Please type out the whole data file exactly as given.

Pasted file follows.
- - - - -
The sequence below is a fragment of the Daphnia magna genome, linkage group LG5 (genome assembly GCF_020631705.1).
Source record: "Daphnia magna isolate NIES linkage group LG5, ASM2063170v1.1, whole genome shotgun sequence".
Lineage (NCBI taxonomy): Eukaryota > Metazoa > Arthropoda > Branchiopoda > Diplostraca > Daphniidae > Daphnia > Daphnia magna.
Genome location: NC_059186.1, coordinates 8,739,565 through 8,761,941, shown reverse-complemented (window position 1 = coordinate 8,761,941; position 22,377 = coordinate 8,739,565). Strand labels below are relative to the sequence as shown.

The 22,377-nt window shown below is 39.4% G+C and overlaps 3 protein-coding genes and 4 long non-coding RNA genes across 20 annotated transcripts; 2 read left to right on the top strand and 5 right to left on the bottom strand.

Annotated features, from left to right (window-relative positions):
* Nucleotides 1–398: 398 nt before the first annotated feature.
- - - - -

The sequence below is a fragment of the Daphnia magna genome, linkage group LG5 (genome assembly GCF_020631705.1).
Source record: "Daphnia magna isolate NIES linkage group LG5, ASM2063170v1.1, whole genome shotgun sequence".
Lineage (NCBI taxonomy): Eukaryota > Metazoa > Arthropoda > Branchiopoda > Diplostraca > Daphniidae > Daphnia > Daphnia magna.
Genome location: NC_059186.1, coordinates 8,739,565 through 8,761,941, shown reverse-complemented (window position 1 = coordinate 8,761,941; position 22,377 = coordinate 8,739,565). Strand labels below are relative to the sequence as shown.

The 22,377-nt window shown below is 39.4% G+C and overlaps 3 protein-coding genes and 4 long non-coding RNA genes across 20 annotated transcripts; 2 read left to right on the top strand and 5 right to left on the bottom strand.

Annotated features, from left to right (window-relative positions):
* Nucleotides 1–398: 398 nt before the first annotated feature.